“The design standards imposed by the highway engineering profession, for instance, are particularly damaging to community as they ensure the dominance of the motor vehicle over the pedestrian, even within the neighborhood. If I may say so, your profession [architects] could be of great help with this challenge of converting the planning and engineering professions, as surely you have noticed that the well-proportioned neighborhoods of the Georgian and Victorian era hold their value far better than the monocultural housing estates of the past 50 years.” (HRH Prince of Wales, 2009)

As Urbanists, we must take up the Prince’s challenge. By giving modern meaning to the characteristics of a quality public space we can allow a boulevard to be a boulevard and plaza to be a plaza. We should no longer support the hybrid, or false, forms being forced upon our citizens.

Balancing the form of a public space is essential. It is most successful when all three dimensions of the space, as well as the surface treatments and sculpture, are considered in concert. It is understood that the containment of a public space is critical. Establishing the constraints of the outdoor room is also linked to the width and length of a public space. As mentioned earlier, we struggle to create narrow streets. I would also like to propose that our squares, and if we could build them, plazas and piazze are much too large.

“In former times all the arrangements and building forms we have enumerated were joined naturally in a unified arrangement that enclosed that plaza. In contrast to this, one tries in modern times to lay the plaza open. What this implies should be clear form what has been said above. It is equivalent to destroying the old plazas. Wherever such a disastrous undertaking has been carried out, the spatial effect is lost forever.” (Sitte, p. 176)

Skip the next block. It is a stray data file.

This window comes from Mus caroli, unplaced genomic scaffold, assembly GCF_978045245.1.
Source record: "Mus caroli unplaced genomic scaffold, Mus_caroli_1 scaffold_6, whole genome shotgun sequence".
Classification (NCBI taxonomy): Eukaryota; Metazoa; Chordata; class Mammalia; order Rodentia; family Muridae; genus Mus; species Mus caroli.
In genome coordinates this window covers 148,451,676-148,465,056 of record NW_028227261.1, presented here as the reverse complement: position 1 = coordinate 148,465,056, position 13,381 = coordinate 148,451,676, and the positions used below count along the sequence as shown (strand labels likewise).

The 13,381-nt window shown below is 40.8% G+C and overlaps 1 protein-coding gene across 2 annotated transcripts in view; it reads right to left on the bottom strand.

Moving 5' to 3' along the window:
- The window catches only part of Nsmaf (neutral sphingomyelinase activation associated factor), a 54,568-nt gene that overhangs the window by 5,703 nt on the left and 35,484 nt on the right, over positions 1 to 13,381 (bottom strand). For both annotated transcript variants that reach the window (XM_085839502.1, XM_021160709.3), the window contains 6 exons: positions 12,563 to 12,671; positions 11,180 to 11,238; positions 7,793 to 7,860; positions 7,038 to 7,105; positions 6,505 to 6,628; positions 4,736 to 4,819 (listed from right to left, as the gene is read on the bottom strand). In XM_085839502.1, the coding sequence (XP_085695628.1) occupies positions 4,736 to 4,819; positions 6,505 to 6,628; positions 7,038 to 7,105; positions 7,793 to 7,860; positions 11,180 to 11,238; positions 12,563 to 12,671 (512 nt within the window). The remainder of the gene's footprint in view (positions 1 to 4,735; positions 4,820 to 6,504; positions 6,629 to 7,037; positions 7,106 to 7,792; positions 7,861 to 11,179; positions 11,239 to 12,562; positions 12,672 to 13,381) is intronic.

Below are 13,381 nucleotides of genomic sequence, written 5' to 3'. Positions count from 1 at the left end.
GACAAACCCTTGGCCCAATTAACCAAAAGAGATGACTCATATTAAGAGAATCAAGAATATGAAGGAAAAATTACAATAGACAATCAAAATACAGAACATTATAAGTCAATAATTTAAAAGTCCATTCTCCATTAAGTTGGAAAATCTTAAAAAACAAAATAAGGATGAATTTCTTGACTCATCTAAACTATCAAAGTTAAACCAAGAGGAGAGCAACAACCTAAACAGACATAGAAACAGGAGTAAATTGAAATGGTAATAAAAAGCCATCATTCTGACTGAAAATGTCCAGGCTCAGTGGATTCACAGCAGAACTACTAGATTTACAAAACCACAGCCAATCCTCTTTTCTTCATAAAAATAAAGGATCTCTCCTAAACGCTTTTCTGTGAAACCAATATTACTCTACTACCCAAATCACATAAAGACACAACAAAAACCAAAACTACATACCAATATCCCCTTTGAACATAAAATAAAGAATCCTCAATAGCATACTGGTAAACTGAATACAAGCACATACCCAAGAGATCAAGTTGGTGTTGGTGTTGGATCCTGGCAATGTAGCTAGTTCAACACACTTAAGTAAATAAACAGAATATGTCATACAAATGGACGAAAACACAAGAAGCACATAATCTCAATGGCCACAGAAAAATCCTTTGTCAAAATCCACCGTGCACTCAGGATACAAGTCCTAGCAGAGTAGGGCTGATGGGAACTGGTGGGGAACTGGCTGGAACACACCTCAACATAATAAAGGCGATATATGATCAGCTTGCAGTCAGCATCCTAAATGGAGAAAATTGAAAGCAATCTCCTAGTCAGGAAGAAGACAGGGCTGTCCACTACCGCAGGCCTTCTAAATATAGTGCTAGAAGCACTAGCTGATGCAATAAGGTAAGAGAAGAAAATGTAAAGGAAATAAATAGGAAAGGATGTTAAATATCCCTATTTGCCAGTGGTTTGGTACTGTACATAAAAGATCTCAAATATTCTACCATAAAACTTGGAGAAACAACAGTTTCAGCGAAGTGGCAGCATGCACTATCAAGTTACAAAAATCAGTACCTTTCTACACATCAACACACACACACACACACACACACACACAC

Christopher Alexander has also developed several patterns which I find often over-looked in contemporary practice.

“Pattern 61 – Make a public square much smaller then you would at first imagine; usually no more than 45 to 60 feet across, never more than 70 feet across. This applies only to its width in the short direction. In the long direction it can certainly be longer.” (Alexander, p. 313)

“Pattern 123 – For public squares, courts, pedestrian streets, any place where crowds are drawn together, estimate the mean number of people in the place at any given moment (P), and make the area of the place between 150P and 300P square feet.” (Alexander, p. 598)